Genetically predicted fasting blood glucose level plays a causal role in intraocular pressure: A Mendelian randomisation study

X. Tan, Z.Y. Zhong, Q.F. Wang, G.N. Su, Q.F. Cao, A. Kijlstra, P.Z. Yang*

*Corresponding author for this work

Research output: Contribution to journalArticleAcademicpeer-review


Background This study aimed to examine possible causal associations between various components of metabolic syndrome and glaucoma-related phenotypes. Methods A two-sample Mendelian randomisation study was conducted with the models of inverse-variance weighted (IVW), maximum likelihood, weighted median and MR-Egger regression. We accessed data from publicly available genome-wide association studies for individual parameters of metabolic syndrome as the exposures and the data for glaucoma and its endophenotypes as the outcomes. Results Among 11 exposures and 6 outcomes examined in this Mendelian randomisation study, only fasting blood glucose level showed evidence of a causal influence on intraocular pressure. Results analysed by the IVW model suggested that each one-SD increase in genetically predicted fasting blood glucose level was significantly associated with 0.80 SD elevation in intraocular pressure (beta: 0.80, 95% CI: 0.38-1.22, p: 2.12e-4). The maximum likelihood model (beta: 0.82, 95% CI: 0.39-1.25, p: 1.616e-4) also supported a significant causal effect. The weighted median model (beta: 0.78, 95% CI: 0.17-1.39, p: 0.012) showed a nominally significant effect whereas the MR-Egger model (beta: 0.63, 95% CI: -0.32-1.59, p: 0.212) showed a consistent direction of effect but was not statistically significant. Several sensitivity analyses indicated no evidence of directional horizontal pleiotropy that would bias the result. Conclusions This Mendelian randomisation study provides evidence for a causal role for genetically determined higher fasting blood glucose level in the development of increased intraocular pressure. This finding could be considered in the monitoring and control of intraocular pressure and may be instrumental in prevention strategies for ocular hypertension.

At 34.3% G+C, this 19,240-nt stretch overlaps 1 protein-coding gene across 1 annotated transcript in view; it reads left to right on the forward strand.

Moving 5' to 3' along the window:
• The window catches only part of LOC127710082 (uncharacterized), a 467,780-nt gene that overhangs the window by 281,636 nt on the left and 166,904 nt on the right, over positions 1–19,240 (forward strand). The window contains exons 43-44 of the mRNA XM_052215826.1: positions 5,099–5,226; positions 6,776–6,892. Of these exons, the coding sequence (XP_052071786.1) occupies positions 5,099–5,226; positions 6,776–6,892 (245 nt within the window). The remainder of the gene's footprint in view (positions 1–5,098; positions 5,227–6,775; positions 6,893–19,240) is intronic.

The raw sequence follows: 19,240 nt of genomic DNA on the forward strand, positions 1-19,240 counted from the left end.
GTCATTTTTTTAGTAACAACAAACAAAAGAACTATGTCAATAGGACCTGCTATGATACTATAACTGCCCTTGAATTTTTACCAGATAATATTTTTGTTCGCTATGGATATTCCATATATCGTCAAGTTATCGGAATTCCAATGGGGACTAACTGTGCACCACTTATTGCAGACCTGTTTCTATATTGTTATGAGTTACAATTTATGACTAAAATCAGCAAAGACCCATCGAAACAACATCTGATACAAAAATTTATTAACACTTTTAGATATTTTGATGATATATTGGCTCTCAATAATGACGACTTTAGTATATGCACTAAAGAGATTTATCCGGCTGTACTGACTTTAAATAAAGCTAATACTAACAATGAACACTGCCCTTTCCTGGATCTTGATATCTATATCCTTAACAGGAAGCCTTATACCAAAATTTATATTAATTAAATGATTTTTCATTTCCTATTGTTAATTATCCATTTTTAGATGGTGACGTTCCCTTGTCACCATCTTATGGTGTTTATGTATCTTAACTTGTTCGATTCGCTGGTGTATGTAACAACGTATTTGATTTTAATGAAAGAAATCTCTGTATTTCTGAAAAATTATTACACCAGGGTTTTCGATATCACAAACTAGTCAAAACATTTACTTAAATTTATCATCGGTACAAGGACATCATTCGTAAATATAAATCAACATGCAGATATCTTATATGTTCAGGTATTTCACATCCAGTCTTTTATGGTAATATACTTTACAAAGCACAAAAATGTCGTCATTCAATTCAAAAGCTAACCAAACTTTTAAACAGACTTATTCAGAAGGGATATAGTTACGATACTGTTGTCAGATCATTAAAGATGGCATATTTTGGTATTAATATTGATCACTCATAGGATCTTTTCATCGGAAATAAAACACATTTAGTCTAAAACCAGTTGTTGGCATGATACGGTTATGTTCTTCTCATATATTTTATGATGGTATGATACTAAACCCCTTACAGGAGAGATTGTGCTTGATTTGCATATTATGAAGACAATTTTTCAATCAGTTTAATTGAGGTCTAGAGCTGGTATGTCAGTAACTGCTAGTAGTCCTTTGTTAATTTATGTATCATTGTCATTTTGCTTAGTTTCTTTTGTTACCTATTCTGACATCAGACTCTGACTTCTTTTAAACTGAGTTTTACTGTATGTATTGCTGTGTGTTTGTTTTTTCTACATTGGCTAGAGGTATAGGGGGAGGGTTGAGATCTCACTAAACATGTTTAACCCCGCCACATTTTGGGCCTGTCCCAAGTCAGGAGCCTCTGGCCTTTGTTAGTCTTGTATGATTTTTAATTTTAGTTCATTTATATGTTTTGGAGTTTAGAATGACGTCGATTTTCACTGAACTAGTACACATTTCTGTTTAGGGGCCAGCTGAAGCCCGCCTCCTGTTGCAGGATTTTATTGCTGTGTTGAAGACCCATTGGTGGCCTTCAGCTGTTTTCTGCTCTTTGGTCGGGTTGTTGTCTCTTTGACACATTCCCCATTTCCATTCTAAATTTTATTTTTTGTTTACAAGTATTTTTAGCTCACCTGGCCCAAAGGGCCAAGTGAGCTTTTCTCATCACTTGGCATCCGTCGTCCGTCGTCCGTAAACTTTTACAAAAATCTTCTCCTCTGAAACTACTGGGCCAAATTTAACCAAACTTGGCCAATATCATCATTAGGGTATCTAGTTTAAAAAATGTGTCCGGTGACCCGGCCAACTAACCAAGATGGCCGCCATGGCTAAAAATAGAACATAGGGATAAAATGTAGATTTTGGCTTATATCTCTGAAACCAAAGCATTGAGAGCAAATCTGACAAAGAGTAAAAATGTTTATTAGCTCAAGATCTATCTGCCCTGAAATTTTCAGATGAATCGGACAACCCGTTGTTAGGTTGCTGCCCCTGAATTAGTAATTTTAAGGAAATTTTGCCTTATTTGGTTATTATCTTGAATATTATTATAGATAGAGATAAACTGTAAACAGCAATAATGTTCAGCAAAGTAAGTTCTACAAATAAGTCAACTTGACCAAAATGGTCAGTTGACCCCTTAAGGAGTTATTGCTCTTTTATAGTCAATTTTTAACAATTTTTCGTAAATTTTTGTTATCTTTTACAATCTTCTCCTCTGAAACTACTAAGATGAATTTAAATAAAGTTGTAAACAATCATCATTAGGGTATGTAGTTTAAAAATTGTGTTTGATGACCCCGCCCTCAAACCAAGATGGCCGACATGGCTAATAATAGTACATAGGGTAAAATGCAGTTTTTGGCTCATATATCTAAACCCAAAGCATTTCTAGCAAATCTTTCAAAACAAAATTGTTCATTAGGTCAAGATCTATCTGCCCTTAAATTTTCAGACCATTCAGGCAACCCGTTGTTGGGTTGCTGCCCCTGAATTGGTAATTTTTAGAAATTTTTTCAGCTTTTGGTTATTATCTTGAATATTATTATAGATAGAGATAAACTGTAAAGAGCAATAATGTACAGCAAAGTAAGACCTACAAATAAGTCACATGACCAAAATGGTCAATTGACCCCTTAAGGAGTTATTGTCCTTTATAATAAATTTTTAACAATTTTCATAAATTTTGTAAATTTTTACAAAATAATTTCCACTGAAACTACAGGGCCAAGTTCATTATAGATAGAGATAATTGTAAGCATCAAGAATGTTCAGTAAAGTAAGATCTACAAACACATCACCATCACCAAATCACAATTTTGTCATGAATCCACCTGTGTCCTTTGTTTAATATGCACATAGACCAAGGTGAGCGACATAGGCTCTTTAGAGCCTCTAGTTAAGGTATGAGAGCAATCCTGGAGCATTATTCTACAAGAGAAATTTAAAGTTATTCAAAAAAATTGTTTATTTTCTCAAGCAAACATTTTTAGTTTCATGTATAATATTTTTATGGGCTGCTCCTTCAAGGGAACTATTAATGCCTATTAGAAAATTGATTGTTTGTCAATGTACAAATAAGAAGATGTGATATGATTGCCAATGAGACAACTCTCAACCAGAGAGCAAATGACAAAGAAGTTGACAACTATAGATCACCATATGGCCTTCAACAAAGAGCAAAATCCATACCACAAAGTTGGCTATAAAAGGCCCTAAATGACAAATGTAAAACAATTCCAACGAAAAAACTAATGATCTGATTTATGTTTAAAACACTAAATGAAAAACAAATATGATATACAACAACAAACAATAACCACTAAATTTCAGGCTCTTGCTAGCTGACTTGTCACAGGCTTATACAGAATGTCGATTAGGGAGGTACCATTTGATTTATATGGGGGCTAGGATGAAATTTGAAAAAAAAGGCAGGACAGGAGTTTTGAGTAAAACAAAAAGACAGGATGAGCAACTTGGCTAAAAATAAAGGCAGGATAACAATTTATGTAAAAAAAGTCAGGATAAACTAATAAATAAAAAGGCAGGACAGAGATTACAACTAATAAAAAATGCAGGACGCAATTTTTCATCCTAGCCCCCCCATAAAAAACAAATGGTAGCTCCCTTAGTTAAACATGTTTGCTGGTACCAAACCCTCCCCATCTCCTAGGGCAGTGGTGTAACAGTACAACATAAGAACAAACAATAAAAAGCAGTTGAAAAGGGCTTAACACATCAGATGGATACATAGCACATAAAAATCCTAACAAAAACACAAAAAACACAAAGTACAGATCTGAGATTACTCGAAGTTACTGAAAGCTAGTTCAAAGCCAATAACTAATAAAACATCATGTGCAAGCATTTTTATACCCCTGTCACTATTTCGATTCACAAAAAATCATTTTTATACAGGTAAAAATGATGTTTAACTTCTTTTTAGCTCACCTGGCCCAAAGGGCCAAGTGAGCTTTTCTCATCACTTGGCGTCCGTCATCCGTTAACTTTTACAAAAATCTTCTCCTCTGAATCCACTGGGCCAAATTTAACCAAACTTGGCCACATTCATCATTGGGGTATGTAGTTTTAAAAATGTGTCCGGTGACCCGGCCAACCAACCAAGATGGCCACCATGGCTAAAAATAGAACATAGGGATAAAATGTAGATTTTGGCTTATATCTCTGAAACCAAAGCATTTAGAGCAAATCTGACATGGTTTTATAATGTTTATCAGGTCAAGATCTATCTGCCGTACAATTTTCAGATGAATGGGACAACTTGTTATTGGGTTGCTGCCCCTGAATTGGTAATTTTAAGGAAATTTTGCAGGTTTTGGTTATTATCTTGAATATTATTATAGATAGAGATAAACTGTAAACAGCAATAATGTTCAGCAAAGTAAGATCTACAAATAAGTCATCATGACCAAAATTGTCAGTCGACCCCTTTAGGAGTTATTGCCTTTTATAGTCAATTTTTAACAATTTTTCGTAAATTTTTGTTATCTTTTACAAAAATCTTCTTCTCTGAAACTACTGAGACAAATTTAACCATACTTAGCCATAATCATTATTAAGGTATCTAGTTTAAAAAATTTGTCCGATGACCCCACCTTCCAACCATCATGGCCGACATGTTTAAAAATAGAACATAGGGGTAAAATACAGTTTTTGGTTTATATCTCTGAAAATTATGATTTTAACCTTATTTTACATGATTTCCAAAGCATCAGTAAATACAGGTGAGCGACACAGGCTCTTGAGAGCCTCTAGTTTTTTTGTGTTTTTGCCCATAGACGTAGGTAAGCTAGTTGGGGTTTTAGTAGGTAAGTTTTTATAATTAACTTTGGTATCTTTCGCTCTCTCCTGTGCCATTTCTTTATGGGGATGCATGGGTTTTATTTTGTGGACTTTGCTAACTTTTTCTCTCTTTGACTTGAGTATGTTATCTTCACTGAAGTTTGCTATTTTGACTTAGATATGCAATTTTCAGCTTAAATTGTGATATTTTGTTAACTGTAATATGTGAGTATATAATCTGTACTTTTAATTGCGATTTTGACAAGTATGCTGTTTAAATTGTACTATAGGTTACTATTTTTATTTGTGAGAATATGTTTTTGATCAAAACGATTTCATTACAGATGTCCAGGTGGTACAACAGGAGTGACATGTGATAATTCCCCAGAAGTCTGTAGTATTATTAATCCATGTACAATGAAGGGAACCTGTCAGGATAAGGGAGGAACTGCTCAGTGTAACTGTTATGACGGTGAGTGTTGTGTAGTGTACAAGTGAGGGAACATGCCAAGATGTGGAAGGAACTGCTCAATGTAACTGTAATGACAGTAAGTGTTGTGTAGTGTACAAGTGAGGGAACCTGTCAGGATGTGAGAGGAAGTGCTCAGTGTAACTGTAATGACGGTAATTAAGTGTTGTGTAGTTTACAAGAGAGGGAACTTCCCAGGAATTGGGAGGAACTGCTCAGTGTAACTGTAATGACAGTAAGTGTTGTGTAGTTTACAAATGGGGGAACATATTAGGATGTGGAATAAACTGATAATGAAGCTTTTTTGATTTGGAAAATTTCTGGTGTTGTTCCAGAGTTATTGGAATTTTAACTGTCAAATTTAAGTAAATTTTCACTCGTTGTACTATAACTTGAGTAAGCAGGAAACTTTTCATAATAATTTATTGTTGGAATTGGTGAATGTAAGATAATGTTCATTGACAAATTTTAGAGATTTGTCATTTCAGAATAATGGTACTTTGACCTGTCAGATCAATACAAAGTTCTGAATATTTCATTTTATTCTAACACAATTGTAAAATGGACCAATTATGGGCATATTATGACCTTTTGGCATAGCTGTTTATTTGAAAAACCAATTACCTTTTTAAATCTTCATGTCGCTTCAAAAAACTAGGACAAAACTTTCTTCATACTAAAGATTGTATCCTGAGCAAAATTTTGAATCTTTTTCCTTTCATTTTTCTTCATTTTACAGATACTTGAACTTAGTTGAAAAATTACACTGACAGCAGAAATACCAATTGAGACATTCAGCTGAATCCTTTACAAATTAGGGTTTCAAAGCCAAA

Original languageEnglish
Pages (from-to)534-542
Number of pages9
JournalClinical and Experimental Ophthalmology
Issue number5
Publication statusPublished - 1 Jul 2022


  • instrumental variables
  • intraocular pressure
  • inverse-variance weighted
  • Mendelian randomisation
  • single nucleotide polymorphisms
  • RISK


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